Today I am continuing my re-read of the Jane and Dagobert Brown series, with a view to producing a ranked list, (you know how much you love them!). Just one book left to re-read, so hopefully it won’t be long.
This second mystery sees Jane and Dagobert travelling to Detroit to visit his aunt. Yet something tells Jane that Dagobert is keen to take the scenic route, as they are going there from New York, but via New Mexico. As they reach Alamogordo, Jane begins to wonder if Dagobert wants to travel this way, as Miranda Ross lives in the area. Dagobert was apparently quite smitten on Miranda when she was a WAC during the war. Jane is less so, writing that:
‘It’s not that I have anything against Miranda personally. Apart from the fact that she is extravagantly beautiful, fabulously rich, and terrifying clever, she is doubtless a very worthy creature.’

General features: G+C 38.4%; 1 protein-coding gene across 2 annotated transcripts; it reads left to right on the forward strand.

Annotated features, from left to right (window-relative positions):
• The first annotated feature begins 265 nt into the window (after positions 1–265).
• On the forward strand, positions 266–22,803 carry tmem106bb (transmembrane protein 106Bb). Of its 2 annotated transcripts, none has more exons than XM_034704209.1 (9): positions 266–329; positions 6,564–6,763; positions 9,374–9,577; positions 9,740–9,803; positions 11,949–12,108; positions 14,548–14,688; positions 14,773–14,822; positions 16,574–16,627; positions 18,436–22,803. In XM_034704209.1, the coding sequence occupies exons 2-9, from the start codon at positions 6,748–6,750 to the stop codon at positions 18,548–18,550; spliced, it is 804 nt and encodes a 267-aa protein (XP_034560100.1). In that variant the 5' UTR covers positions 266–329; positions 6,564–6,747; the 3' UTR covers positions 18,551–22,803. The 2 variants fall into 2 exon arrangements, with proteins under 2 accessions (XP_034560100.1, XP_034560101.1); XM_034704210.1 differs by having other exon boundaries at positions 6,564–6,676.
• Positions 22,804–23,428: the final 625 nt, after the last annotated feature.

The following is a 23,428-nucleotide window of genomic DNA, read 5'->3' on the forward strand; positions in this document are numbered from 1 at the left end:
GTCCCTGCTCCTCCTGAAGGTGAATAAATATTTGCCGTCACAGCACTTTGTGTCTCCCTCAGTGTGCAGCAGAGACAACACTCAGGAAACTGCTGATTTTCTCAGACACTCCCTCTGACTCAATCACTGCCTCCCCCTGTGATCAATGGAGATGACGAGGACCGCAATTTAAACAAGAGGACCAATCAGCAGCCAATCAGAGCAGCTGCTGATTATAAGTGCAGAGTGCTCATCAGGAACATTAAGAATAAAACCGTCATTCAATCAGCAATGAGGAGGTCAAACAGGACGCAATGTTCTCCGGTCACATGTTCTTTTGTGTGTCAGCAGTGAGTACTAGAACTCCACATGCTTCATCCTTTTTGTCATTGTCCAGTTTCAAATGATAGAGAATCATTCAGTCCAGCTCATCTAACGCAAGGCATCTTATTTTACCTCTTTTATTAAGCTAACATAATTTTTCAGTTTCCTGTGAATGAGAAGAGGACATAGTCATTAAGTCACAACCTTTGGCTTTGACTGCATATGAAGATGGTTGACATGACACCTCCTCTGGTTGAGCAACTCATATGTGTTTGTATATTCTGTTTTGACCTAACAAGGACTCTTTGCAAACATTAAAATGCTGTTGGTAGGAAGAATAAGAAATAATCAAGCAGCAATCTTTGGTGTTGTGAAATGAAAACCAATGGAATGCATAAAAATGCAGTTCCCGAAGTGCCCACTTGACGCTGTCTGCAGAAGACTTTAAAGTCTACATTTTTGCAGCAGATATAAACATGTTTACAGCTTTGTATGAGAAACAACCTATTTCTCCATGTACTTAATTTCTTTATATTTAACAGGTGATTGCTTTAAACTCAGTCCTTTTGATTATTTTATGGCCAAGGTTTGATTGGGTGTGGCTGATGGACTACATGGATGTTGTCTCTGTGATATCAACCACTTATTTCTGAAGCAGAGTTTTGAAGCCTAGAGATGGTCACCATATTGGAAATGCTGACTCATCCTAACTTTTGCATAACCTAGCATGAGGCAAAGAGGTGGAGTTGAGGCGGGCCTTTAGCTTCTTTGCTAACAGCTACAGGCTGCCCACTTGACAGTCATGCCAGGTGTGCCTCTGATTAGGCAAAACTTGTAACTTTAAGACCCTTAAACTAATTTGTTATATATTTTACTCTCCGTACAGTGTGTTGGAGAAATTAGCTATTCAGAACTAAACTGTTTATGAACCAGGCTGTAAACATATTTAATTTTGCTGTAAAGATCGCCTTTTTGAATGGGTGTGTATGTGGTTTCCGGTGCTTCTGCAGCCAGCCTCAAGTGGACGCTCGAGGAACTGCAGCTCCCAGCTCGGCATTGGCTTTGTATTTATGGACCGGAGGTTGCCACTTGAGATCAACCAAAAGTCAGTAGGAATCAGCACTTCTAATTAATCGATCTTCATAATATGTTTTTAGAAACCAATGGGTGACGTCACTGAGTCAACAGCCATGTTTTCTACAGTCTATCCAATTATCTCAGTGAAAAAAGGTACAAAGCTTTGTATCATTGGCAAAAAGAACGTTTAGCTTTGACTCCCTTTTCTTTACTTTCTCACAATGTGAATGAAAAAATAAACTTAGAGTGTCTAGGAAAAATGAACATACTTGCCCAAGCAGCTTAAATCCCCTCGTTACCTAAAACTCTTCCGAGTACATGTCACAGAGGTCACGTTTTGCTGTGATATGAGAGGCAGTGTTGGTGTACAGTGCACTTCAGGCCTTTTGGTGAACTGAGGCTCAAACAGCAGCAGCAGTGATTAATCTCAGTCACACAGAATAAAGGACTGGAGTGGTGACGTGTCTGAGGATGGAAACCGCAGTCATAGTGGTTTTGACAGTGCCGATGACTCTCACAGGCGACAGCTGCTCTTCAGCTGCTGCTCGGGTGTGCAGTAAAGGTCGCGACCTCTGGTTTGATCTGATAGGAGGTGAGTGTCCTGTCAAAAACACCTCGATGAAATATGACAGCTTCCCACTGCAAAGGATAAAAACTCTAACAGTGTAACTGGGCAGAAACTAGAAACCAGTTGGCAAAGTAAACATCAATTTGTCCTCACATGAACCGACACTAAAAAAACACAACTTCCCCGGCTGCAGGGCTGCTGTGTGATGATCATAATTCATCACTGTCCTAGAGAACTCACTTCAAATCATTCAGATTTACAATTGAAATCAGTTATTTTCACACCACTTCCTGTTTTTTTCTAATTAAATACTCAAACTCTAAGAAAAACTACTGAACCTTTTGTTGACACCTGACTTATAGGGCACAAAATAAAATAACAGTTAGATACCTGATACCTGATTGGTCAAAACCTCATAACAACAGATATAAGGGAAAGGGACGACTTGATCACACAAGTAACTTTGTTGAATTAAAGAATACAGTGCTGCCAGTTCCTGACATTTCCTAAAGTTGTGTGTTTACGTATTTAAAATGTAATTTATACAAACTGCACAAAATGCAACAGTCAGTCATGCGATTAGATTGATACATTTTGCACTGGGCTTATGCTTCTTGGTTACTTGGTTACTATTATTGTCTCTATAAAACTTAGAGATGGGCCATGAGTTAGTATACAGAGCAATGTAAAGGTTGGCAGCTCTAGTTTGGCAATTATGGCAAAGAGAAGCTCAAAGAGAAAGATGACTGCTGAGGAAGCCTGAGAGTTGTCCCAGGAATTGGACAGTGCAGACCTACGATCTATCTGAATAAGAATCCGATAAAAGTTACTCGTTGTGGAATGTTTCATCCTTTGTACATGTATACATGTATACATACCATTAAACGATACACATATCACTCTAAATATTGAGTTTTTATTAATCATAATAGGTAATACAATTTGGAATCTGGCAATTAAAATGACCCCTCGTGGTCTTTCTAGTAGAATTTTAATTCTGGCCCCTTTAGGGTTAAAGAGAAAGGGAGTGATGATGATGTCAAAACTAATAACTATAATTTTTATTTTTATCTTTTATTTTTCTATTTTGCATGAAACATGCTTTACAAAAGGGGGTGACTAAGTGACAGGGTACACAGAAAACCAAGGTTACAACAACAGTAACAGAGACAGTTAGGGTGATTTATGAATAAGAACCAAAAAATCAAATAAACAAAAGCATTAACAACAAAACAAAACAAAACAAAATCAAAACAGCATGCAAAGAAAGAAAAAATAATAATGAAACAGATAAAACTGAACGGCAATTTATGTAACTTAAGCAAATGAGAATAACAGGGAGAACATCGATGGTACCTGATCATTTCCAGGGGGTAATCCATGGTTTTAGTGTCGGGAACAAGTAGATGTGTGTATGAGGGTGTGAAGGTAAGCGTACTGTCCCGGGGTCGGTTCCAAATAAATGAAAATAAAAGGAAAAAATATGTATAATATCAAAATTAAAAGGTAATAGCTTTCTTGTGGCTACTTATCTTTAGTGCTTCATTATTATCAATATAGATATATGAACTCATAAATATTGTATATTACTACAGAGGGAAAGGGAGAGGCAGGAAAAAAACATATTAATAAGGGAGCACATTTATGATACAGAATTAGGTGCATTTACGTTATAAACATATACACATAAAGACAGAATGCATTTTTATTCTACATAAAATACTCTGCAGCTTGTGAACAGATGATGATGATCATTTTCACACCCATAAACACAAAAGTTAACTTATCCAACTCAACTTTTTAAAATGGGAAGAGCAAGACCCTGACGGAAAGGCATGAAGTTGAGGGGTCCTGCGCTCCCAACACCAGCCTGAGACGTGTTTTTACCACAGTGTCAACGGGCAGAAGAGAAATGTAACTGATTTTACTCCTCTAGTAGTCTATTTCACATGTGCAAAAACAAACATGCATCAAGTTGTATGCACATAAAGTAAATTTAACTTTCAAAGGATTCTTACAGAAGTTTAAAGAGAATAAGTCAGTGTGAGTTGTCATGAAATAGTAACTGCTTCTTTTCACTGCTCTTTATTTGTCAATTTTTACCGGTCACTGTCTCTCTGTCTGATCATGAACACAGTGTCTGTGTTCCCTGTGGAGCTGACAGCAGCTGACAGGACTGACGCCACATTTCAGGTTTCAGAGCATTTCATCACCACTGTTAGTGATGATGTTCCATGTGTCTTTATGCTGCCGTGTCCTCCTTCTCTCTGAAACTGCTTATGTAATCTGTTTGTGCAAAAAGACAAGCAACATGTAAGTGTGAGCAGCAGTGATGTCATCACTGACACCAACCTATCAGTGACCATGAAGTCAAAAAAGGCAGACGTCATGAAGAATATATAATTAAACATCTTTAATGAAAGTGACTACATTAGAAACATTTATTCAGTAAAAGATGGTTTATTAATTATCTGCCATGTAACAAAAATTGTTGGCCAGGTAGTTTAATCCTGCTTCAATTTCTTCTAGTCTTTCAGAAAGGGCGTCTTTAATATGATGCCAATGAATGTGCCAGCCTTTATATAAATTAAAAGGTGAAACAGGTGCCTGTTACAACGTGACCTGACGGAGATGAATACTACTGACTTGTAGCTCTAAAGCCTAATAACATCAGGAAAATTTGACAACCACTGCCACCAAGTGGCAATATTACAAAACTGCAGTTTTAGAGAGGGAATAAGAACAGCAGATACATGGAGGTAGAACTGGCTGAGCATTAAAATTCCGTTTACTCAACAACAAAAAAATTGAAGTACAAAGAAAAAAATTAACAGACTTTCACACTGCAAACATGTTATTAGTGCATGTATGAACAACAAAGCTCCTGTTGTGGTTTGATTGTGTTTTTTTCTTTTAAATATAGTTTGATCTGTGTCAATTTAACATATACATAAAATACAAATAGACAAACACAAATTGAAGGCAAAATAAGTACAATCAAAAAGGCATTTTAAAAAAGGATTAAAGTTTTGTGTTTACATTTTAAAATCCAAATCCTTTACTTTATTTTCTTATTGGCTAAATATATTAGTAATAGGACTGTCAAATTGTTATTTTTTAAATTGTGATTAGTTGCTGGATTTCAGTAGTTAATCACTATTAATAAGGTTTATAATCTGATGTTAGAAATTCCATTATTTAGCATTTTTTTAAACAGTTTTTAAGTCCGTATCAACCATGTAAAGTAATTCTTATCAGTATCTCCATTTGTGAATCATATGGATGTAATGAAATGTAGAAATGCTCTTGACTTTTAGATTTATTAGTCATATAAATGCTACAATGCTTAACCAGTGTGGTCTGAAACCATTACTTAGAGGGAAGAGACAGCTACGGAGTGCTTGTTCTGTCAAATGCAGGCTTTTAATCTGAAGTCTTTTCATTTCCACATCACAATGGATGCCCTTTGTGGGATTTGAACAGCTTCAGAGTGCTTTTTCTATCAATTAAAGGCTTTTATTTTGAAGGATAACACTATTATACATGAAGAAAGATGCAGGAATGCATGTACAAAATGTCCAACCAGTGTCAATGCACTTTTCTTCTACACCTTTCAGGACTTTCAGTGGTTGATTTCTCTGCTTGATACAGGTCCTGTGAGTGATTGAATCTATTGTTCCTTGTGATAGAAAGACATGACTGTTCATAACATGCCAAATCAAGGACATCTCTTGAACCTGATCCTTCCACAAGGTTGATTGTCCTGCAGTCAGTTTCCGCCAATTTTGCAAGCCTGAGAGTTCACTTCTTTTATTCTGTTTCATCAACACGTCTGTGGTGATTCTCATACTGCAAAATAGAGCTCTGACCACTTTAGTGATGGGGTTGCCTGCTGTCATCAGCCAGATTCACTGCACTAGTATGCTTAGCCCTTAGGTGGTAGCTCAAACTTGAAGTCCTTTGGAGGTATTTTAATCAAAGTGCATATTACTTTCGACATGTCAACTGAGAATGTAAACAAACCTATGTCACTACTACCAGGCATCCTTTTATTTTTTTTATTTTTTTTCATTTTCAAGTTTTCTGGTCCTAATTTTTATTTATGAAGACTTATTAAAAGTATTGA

Added to which in the local area, she is seen in an almost saintly way, given how much help she offers those around her. Yet if she was such a nice person why is she stabbed in the chest, within hours of the Browns arrival? (And no Jane has not murdered her out of jealousy!)
As is common with writers, Ames used a setting which he was familiar with, as he moved to New Mexico with his family in 1917. He also lived there for a time when he was an adult. Ames worked in British Intelligence in WW2 and Tom and Enid Schantz, who reprinted this title in their Rue Morgue Press series, suggest that Dagobert is partially based on the author. Like his creation, Ames had a wide range of creative and intellectual interests over his lifetime and they were both interested in “almost all fields except work.” In keeping with other books in the series, Dagobert is his usual unpredictable and maverick self, which at times makes Jane anxious: